Inheritance tax and capital gains tax for individuals and trusts
Sound inheritance tax advice is vital to ensure that no more tax than necessary is paid from a deceased person’s estate.
Currently inheritance tax is only payable on estates above £325,000 (the nil rate band) and is charged at a rate of 40%. There is usually no tax at all, whatever the value of the estate, on property going to a widow or widower, or to a EU-registered charity.
This is known as exempt property and is deducted from the value of an estate before any inheritance tax calculations are made.
Property can be given as gifts to husbands, wives, civil partners and charities to reduce the value of an estate. With careful, timely planning making such gifts can reduce an estate to below the nil-rate thresholds.
If the deceased had a life interest in any trust or had made gifts of capital during the seven years prior to his or her death, the value of these will usually be added to the rest of the estate, thus increasing the inheritance tax payable.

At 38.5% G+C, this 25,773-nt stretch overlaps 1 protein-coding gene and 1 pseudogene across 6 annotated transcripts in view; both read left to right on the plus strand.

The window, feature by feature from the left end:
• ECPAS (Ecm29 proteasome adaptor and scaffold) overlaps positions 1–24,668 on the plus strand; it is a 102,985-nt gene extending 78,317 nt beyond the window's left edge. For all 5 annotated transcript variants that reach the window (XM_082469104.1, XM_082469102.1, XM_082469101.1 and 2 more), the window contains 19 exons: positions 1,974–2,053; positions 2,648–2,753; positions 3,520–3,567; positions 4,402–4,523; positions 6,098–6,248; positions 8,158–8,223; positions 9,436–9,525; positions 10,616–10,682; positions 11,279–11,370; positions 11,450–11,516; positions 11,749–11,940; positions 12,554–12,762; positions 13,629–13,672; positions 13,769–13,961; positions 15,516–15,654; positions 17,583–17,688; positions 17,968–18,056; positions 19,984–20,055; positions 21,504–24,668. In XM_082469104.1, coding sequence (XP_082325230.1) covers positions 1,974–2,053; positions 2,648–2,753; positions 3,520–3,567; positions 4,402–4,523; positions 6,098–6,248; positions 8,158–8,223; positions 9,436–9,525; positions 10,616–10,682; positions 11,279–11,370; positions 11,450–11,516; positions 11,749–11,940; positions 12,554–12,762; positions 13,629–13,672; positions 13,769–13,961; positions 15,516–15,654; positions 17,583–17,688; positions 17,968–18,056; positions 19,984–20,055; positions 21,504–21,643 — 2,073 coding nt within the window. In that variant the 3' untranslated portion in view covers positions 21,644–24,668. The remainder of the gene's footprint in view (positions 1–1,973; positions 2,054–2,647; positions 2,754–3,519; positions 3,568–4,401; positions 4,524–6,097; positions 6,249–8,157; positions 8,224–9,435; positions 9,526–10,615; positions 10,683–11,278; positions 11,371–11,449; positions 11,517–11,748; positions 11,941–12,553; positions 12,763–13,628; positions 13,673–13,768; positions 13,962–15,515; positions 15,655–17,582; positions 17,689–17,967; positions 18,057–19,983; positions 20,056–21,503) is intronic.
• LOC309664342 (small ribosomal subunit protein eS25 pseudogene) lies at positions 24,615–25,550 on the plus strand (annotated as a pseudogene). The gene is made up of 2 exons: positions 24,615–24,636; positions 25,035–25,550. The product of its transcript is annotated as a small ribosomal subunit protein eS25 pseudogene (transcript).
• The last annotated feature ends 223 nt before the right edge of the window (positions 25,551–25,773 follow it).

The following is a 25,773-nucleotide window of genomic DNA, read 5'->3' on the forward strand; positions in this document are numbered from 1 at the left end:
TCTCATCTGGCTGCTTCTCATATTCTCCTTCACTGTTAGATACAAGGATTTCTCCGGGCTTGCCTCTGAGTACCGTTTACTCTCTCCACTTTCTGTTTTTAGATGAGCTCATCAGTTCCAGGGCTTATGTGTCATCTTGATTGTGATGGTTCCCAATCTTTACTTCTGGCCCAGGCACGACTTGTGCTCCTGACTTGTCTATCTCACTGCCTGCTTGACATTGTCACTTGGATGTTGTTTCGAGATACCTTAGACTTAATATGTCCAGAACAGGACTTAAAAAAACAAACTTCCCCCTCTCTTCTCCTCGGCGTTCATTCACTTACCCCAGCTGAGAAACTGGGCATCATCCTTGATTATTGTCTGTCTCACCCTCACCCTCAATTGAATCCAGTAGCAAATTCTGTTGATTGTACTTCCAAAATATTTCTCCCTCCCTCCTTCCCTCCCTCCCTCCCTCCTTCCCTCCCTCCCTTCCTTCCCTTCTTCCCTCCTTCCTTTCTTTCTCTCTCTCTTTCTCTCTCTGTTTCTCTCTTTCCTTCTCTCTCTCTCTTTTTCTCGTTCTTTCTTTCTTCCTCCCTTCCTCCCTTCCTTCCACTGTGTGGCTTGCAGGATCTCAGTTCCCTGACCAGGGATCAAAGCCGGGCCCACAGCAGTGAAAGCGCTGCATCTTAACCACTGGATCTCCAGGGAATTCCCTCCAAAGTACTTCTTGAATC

In the case of an estate of a widow or widower who has not remarried and whose death occurs after 9th October 2007, it may be possible to claim a further allowance against inheritance tax, known as the ‘transferable nil-rate band’. Any part of the nil-rate band unused on the first death can be claimed and added to the nil-rate band available to the survivor, with an additional increase to reflect any change in the nil-rate band between the first death and the second death. We can advise you in further detail about this.
Inheritance tax has to be paid before we can obtain the grant of representation from the Probate Registry. Because the estate is ‘frozen’ at the date of death, raising funds to pay inheritance tax before the grant is obtained may mean borrowing money. Banks, building societies, and some other institutions are usually willing to advance funds that they are holding in order to enable payment of inheritance tax.
Inheritance tax is generally due to be paid six months after the end of the month in which the death occurs. There are special arrangements for payment of tax in respect of land (including a house or flat) and shares in a private company, where tax can usually be paid in instalments over 10 years. However, any Inheritance tax paid after the end of six months from the date of death will attract interest at the current HM Revenue & Customs rate.